My last destination on Carretera Austral was Puyuhuapi. Although is famous for the thermal baths I just let them for the last moment and then found that I don’t have time for it, and also I’m not the biggest fan of thermal baths. You can get there with a bike, I know people who did it and it was nice. Instead, I went to the National Park, trekked a bit and saw a very nice hanging glacier. Another day I rented a kayak and that was an adventure. All started nice, weather was fine, we saw dolphins, but on the way back the weather got bad, sky was grey, wind was fast and lake had big waves. Although I panicked a bit and kept saying “it’s not safe” at one moment started to rain and waves got down and we finally got back to the town and had a good laugh about the adventure during the dinner.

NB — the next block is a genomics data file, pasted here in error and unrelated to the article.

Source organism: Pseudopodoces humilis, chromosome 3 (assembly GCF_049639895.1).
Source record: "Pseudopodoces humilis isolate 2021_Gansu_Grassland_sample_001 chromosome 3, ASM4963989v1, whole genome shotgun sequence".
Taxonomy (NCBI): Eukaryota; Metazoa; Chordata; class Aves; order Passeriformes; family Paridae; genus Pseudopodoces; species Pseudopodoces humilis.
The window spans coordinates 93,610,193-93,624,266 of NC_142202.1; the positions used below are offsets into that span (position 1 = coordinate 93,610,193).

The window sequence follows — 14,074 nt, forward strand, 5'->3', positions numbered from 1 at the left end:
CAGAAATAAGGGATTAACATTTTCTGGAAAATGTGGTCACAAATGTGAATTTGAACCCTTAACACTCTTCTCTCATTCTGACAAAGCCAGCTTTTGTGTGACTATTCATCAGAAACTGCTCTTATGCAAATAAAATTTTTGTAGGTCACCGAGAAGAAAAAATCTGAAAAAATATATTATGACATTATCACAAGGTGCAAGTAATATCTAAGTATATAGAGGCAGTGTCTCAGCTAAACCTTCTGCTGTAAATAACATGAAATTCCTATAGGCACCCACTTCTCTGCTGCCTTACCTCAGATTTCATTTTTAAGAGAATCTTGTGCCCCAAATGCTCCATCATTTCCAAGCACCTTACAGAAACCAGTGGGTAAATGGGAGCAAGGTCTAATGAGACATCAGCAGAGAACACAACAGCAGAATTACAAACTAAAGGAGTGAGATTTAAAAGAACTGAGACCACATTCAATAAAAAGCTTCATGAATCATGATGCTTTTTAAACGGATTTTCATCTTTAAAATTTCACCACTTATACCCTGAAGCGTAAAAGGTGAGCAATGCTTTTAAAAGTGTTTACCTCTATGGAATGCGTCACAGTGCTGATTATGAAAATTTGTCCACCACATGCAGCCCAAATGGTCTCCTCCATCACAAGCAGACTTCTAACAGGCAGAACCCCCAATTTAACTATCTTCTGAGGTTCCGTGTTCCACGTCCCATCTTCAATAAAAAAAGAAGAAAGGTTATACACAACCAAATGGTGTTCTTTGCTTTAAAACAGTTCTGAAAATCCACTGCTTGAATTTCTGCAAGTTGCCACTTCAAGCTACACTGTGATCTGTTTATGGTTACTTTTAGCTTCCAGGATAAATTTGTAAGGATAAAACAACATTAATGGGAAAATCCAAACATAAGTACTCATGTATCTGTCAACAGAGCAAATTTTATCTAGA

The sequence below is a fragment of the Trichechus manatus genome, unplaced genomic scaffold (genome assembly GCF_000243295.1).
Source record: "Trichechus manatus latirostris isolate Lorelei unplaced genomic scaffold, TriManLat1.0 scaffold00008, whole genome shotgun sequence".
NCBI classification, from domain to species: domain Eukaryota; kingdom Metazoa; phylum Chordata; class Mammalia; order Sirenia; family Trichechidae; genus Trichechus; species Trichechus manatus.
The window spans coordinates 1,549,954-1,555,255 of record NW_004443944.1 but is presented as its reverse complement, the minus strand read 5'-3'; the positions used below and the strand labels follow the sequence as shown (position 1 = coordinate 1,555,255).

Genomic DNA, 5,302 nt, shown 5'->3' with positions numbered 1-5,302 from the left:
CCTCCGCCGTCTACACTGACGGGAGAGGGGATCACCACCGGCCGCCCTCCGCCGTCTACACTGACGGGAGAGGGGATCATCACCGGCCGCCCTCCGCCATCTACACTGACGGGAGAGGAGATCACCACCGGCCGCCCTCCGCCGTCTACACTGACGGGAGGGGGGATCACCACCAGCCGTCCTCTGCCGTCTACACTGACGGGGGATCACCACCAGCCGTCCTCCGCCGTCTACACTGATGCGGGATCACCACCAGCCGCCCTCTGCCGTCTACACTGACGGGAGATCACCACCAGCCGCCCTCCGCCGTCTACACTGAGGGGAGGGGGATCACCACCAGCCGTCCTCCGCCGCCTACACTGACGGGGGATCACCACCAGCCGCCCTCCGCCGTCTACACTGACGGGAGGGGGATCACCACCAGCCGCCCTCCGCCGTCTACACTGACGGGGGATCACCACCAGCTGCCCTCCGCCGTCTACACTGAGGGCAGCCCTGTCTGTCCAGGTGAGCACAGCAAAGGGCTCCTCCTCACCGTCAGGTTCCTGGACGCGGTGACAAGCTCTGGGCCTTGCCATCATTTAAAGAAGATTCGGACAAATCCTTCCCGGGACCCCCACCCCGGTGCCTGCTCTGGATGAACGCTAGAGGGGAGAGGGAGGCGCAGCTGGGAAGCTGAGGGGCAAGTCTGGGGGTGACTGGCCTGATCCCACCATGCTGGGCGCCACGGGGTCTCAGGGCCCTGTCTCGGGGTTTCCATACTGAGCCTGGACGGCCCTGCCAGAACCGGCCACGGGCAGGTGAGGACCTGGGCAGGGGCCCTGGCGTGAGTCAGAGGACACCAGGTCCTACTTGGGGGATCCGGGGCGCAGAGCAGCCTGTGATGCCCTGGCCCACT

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Dissapointing boat trip

I went back to Coyhaique for 2 or 3 nights because I had reservation on a boat from Puerto Chacabuco to Puerto Montt. The whole time I just relaxed on the hammock and read.

The trip on the boat is better on the other way around, from Puerto Montt to Puerto Chacabuco, there are fiords to be seen but on my trip we passed them during the night. People were very happy with the food but didn’t liked it. Also, I had the cheapest ticket on the boat and my bed was literally on the hall. So I would recommend a better bed/cabin. I heard many good things about this trip but my experience was a bit disappointing. If it wasn’t shoulder season and if it was less rain I would have kept going north on Carretera austral. And that’s the same reason for skipping Chiloe. But one day I’ll go back, in better weather and maybe with a rented car.